In particular, we remember the walled rose garden which is often quoted as being one of the most romantic gardens in the UK which is of course the land of romantic gardens. We could both remember this area which was full of scented roses, many old-fashioned varieties, and its beautiful statue of a female figure. I can even remember the beautifully soft subtle planting around its base of Sedum sectabile and Stip tenuissima. I hoped that planting still remained.
The introductory set of eight photos below illustrate the variety of points of interest at Coughton. They show the beauty of the buildings themselves, the rose garden, bog garden, orchards, woodland, riverside walk etc
The Throckmorton family rose garden was developed in 1966 and was designed by a Chelsea RHS Show award-winning garden designer, Christina Williams. What makes ir si special and different to traditional rose gardens is the way the roses are heavily underplanted with herbaceous perennials. The statue is of Fair Rosamund, a beauty of the 12th century and reputedly the mistress of King Henry II. The popular ancient rose, Rosa mundi was named after her and specimens are planted around the statue. The gentle planting of my memories has sadly been superseded.
There was so much to enjoy in this rose garden that it is best to look at following a gallery of photos that I took within its bounds. Click on the first photo and then navigate with the arrows.
Moving on from the rose garden and its rich sites and aromas, we found our way into a much more open space which presented a pleasant contrast to the business of the rose garden. Here a rectangular lawn was edged with herbaceous borders, planted with Gertrude Jekyl style gentle end of the spectrum plant choices. We enjoyed a slow amble among each side, appreciating the individual plants, plant combinations and the bigger picture of looking right along the length of each border.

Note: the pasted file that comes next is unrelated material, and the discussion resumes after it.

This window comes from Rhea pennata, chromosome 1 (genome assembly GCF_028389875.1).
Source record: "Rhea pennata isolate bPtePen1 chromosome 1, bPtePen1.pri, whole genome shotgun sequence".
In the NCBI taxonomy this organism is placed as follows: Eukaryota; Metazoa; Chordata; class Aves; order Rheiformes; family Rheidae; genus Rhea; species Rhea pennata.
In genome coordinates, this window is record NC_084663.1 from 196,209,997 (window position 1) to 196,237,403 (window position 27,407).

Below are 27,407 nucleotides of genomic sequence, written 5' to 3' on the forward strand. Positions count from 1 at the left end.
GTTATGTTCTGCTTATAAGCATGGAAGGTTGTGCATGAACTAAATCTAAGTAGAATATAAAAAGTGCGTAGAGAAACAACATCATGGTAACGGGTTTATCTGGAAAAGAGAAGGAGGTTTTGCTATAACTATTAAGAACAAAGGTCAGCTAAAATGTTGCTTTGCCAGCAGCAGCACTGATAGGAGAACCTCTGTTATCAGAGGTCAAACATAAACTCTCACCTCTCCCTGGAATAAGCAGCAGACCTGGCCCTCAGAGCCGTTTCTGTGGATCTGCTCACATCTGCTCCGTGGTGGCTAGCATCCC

It is always good to visit a garden with many different aspects and the gardens at Coughton Court manages to certainly provide lots of different styles of garden to enjoy. Here are few shots showing different aspects I haven’t the space to share. Enjoy!
We have held memberships of the National Trust for over 40 years and one of the first we took our two children to was Packwood Hall. Packwood is now a firm favourite and we made a visit again this year. The welcome sign describes Packwood as “a house to dream of, a garden to dream in”. We were only intending to look at the house from the outside and mainly intended to explore the garden in greater detail. Packwood is well known for its unusual collection of sundials.
The approach to Packwood is one of the most welcoming we have ever come across, passing through wildflower meadows and impressive gateways.
Once we had passed through a few of these gateways and archways we discovered colourful well-designed borders full of herbaceous perennials and roses. Much of the planting had been chosen to attract wildlife, predators and pollinators.